If you choose a career as a judge, you'll be responsible for overseeing court cases, making rulings and writing opinions. But this doesn't put you above the law. In fact, you must follow strict rules of conduct. Most U.S. judges must adhere to the Code of Conduct for United States Judges -- which lays out exactly what you can and cannot do as a judge. That's good to know if you appear before judges as an attorney or if you are a citizen seeking justice.
The Code of Conduct for United States Judges was established by the Judicial Conference -- the policy making body for U.S. courts -- in 1973 as the Code of Judicial Conduct for United States Judges. In 1987, the name was shortened to simply the Code of Conduct for United States Judges. Revisions were made to the code for the first time in 1992 with minor revisions also taking place in 1996, 1999 and 2000. The most recent revisions to the code took place in 2009 when substantial changes were adopted.
The code does not apply to all judges, but if you become a United States circuit judge, district judge, Court of International Trade judge, Court of Federal Claims judge, bankruptcy judge or magistrate judge it will apply to you. It will also apply to you if you become a judge for the Tax Court, Court of Appeals for Veterans Claims, or Court of Appeals for the Armed Forces. Only certain parts of the compliance section of the code apply to special masters and commissioners.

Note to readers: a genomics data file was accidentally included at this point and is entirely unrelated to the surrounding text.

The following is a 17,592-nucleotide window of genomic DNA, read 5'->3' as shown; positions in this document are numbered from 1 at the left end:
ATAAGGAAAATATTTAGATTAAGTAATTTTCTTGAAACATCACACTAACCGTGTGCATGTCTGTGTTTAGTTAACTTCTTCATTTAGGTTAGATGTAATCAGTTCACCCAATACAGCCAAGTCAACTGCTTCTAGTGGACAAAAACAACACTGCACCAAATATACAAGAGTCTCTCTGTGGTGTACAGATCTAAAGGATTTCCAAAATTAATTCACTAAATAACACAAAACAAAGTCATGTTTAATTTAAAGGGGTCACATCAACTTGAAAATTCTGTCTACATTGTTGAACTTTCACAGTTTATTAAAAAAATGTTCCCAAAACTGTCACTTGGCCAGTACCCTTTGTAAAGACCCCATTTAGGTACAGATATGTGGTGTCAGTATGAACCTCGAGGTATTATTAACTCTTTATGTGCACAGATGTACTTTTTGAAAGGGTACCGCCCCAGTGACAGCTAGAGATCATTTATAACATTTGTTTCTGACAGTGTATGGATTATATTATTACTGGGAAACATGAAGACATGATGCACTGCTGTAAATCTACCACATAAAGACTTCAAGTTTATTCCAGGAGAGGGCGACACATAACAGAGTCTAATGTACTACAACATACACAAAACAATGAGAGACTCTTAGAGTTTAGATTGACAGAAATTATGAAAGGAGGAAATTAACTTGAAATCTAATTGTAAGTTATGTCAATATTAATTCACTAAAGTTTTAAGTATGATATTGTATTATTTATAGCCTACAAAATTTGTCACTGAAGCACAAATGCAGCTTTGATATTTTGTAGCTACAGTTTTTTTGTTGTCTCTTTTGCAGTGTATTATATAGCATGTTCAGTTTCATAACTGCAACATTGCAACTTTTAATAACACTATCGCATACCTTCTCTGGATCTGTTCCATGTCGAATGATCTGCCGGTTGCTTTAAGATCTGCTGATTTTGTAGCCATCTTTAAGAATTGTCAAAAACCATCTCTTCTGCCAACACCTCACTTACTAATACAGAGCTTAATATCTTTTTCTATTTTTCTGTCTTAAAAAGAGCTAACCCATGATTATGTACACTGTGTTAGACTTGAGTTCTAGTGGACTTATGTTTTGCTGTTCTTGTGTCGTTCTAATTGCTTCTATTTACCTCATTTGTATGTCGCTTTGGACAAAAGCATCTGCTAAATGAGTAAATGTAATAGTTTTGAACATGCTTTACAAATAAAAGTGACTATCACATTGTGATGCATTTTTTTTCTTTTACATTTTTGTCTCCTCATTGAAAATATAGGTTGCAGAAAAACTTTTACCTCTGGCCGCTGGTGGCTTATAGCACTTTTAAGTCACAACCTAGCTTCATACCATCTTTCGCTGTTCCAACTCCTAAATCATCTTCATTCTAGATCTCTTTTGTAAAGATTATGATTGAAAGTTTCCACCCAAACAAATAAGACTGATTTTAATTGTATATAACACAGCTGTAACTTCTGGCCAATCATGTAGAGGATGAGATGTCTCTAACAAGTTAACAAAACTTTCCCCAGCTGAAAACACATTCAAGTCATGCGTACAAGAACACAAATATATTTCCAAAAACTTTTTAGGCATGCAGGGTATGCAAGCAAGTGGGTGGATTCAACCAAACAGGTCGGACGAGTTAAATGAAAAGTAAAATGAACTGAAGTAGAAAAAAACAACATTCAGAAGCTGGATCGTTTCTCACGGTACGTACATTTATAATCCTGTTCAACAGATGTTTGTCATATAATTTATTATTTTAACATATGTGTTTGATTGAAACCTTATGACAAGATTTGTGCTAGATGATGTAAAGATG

The code contains five canons that dictate how you will conduct yourself as a judge. The first canon requires you to uphold the integrity and independence of the judiciary, and the second canon states that you must avoid impropriety or the appearance of impropriety. The third canon states that you must perform your duties fairly, impartially and diligently. The fourth canon says that you can only engage in extrajudicial activities that are consistent with judicial office. Finally, the fifth canon prohibits you from taking part in political activities.
The code of conduct -- like all rules -- is subject to interpretation. If you are a judge and an aspect of the code is unclear to you, you can get a clarification from the Committee on Codes of Conduct. Any judge to whom the code applies can seek a clarification by writing to the committee: Chair, Committee on Codes of Conduct, c/o General Counsel; Administrative Office of the United States Courts; Thurgood Marshall Federal Judiciary Building; One Columbus Circle, N.E.; Washington, D.C. 20544
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